A mild surprise and an early win for Senate Republicans, but this might do some Senate Democrats a favor too. The attempt to shoehorn a minimum-wage hike in the COVID-19 relief/stimulus bill has come to an abrupt halt, thanks to the parliamentarian’s ruling on reconciliation:
The Senate parliamentarian ruled Thursday that Democrats would be deemed out of order if they include a $15 minimum wage hike in their coronavirus relief package, a major blow to Senate Budget Committee Chair Bernie Sanders (I-Vt.) and progressives.
Democrats for weeks have argued that the minimum wage hike could be included in the package through the so-called reconciliation process, citing analysis from the Congressional Budget Office that found the boost would increase the deficit by reducing reliance on social services. But Republicans highlight that the same report suggests the increase would result in the loss of 1.4 million jobs and say it’s an extraneous provision.
The parliamentarian’s ruling means that any senator could raise a point order against the minimum wage increase, which would force the provision to be axed from the bill.
That means an end to the Fight for 15 in this entire session. Even if Chuck Schumer pulled together another budget reconciliation mechanism, the minimum-wage hike simply won’t qualify. Any attempt to pass such a hike would require normal order and a 60-vote threshold for cloture, and Schumer doesn’t even have 50 for it now.
That’s why this might end up being a blessing in disguise for Schumer. Now he gets to avoid enraging the progressives by losing Joe Manchin and possibly others in his caucus on the Fight for 15 (Kyrsten Sinema might balk as well), and also avoid risking the overall relief bill by forcing that vote. The parliamentarian is a kind of deus ex machina in that sense; it’s out of Schumer’s control and in the hands of the gods, so to speak. It now leaves room for a negotiation on a compromise position for raising the minimum wage; Manchin suggested a national cap at $11 after few years ramping up, which might get some Republicans on board if it starts after a full reopening of the economy. That would still give Biden and Schumer a win on the issue, even if it’s not the big demand progressives have made — and ridiculously so in a 50/50 Senate.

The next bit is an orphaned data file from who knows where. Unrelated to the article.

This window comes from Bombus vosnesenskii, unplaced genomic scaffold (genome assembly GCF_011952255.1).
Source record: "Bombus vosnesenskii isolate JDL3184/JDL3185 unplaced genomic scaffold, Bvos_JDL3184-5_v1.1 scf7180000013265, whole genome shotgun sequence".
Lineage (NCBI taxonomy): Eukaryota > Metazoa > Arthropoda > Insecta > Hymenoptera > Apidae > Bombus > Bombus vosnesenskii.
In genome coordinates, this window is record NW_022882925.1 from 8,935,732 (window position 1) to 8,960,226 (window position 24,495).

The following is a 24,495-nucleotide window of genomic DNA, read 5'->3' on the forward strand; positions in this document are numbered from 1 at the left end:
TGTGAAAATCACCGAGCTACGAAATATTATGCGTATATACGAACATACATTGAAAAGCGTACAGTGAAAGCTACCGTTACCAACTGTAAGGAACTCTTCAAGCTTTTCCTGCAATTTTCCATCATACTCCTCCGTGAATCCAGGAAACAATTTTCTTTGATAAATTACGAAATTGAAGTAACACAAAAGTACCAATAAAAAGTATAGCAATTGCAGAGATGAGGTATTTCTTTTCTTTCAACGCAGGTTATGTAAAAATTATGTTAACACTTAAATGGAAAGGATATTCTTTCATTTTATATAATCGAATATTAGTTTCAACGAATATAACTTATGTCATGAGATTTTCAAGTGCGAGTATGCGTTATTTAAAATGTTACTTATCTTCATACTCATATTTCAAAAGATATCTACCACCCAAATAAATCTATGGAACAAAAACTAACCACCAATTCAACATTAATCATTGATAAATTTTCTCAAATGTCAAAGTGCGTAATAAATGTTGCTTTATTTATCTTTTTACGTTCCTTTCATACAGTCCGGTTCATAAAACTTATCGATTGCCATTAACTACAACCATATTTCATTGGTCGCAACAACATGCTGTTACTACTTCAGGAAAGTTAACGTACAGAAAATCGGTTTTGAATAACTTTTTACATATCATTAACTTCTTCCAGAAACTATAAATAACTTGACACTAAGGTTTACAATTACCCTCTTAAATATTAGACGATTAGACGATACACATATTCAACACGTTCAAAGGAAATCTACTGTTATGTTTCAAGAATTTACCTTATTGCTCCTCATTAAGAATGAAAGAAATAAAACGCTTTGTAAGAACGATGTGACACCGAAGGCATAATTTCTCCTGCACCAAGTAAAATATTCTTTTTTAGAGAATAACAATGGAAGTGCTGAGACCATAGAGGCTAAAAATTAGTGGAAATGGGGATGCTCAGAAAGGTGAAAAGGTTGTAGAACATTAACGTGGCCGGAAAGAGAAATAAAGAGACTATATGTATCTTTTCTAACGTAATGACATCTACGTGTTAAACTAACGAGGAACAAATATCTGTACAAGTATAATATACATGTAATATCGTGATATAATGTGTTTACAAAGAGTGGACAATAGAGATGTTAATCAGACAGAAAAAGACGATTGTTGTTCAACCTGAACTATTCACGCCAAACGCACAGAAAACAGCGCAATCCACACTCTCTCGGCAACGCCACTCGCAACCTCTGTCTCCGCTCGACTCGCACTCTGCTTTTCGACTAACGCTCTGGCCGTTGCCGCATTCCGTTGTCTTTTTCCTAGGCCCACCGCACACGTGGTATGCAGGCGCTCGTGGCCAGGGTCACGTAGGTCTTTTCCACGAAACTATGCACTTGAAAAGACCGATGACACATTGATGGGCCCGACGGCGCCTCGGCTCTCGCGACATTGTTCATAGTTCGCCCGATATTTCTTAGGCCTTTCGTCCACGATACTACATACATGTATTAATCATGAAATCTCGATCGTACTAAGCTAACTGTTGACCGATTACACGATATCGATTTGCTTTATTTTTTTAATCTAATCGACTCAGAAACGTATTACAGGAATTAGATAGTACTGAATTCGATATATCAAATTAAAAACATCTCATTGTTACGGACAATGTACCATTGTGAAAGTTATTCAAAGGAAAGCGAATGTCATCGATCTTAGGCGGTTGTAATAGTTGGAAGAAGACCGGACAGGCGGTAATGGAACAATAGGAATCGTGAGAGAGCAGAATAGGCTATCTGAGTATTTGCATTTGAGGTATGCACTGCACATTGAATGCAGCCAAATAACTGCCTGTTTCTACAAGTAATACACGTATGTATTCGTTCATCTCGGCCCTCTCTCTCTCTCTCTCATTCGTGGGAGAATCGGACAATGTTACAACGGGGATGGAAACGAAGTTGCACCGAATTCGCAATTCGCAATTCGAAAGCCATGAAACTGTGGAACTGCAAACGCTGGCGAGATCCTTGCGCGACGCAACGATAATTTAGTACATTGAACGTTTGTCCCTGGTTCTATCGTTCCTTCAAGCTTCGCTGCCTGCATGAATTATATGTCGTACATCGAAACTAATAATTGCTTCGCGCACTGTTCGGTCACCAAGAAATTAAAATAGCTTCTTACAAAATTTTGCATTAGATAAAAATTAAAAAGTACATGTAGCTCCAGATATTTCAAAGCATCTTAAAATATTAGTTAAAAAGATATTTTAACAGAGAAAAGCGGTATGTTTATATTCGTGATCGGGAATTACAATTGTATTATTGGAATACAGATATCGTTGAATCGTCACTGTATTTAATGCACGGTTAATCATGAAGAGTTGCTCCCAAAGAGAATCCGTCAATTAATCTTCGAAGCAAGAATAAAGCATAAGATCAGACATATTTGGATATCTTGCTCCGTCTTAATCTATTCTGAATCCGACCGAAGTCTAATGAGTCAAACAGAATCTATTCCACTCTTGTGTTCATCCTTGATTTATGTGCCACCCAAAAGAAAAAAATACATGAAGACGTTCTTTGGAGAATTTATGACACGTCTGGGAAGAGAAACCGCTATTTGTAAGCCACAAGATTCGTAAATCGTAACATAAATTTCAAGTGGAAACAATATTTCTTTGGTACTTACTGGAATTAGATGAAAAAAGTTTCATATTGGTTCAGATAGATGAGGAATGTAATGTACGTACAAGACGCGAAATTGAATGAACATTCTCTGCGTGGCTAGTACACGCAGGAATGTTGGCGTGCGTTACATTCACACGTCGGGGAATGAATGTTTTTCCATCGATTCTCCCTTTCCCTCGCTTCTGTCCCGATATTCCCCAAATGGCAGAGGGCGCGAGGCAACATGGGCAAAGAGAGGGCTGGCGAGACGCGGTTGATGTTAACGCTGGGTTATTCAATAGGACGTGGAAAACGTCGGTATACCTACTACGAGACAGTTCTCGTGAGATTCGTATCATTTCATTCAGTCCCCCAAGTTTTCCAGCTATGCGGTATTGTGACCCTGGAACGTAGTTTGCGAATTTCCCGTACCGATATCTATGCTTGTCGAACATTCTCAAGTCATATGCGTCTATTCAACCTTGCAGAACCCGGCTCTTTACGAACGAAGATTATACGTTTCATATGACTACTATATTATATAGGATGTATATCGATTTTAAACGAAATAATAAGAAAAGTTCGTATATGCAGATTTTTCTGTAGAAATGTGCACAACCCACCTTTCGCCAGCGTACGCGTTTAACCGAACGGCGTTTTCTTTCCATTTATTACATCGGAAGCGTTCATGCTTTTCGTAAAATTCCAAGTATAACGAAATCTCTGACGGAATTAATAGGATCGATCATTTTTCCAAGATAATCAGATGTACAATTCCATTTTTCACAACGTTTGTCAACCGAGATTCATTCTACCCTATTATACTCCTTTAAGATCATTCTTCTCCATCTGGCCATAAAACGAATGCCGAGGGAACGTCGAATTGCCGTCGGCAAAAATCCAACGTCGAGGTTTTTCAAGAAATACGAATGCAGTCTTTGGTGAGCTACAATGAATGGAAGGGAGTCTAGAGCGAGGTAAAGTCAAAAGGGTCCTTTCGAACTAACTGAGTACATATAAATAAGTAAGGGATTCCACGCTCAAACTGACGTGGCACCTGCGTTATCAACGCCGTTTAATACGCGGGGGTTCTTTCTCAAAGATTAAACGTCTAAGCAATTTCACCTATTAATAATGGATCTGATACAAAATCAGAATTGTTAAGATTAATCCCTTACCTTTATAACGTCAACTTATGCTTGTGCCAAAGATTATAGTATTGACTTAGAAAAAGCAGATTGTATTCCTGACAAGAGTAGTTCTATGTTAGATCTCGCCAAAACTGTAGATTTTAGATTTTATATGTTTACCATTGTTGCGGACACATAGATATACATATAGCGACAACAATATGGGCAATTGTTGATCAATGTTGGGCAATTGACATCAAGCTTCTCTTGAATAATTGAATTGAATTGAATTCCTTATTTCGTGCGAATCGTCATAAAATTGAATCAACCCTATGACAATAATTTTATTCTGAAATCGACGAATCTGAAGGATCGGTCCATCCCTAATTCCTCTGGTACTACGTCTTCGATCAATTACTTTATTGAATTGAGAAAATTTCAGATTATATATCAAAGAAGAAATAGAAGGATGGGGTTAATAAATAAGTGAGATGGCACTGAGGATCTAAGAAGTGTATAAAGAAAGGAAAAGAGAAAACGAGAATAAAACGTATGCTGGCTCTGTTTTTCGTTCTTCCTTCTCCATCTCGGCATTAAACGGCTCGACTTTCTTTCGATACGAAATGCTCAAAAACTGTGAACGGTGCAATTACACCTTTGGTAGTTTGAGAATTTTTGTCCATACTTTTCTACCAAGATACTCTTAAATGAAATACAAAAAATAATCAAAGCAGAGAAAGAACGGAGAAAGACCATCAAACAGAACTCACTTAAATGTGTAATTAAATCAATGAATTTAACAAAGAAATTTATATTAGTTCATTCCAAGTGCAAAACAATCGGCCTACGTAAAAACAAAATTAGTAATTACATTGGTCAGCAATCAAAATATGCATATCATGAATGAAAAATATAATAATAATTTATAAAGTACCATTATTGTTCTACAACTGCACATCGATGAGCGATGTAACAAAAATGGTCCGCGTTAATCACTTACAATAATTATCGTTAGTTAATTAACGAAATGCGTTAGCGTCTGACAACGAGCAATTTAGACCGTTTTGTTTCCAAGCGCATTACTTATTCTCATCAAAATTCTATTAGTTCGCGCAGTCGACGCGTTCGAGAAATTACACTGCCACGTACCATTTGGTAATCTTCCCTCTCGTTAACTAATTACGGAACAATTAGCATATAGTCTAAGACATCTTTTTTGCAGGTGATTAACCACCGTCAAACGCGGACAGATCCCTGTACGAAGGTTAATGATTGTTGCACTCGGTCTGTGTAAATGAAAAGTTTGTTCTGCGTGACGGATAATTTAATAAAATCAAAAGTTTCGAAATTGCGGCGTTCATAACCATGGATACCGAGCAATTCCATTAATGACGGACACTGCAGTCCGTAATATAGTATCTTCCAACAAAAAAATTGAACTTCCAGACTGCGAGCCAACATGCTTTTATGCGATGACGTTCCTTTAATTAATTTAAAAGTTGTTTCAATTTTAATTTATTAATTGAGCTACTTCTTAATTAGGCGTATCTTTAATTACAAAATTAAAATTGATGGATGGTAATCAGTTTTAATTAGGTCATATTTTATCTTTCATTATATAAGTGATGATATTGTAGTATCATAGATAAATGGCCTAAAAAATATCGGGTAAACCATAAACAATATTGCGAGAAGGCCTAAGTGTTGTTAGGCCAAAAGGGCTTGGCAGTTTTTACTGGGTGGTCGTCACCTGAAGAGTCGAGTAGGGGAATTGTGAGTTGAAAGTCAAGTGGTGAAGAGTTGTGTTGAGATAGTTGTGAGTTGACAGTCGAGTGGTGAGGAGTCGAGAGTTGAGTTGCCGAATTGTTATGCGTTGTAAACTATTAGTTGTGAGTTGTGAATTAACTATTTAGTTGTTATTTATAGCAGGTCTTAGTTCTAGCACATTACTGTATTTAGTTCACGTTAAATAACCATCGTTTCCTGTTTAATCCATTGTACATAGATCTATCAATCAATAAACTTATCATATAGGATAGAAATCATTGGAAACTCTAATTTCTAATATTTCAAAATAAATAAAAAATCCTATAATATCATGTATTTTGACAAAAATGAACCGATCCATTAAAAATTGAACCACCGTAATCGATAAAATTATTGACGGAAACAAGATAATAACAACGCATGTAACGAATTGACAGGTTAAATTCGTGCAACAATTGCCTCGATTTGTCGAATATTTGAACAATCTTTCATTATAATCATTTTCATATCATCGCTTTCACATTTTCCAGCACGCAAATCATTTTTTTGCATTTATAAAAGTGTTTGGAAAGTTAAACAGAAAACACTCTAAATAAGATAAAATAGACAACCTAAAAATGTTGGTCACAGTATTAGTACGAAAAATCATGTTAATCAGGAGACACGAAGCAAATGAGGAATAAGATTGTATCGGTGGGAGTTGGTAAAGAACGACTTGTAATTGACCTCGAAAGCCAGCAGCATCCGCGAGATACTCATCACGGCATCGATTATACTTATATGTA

Progressives want Schumer and Kamala Harris to override the parliamentarian, but that would set off a big fight and would end up taking down the whole bill:
Despite push on the left about whether the presiding officer or Harris could disregard parliamentarian, doing that will cost them the vote of Manchin and possibly Sinema – and potentially kill the whole bill. In other words, wage hike isn’t happening. https://t.co/DMCZ0J7ooI
— Manu Raju (@mkraju) February 26, 2021
Biden chief of staff Ron Klain dismissed this option yesterday as well. And if they’re not going to drop that nuke on the upper chamber, you can bet your bottom dollar they won’t test a rule change on the filibuster, either. It’s over.
The win here for Republicans is more obvious, but they might also benefit from a smaller raise over the next few years. The GOP has gotten a lot more populist than doctrinaire market-conservative, after all, and they want to keep competing for the blue-collar votes that would be more impacted by a minimum wage hike. If they can hold down the cap and let it roll out over the next few years, it takes that issue off the table in the next couple of cycles while (hopefully) avoiding a massively inflationary spike with large-scale job losses.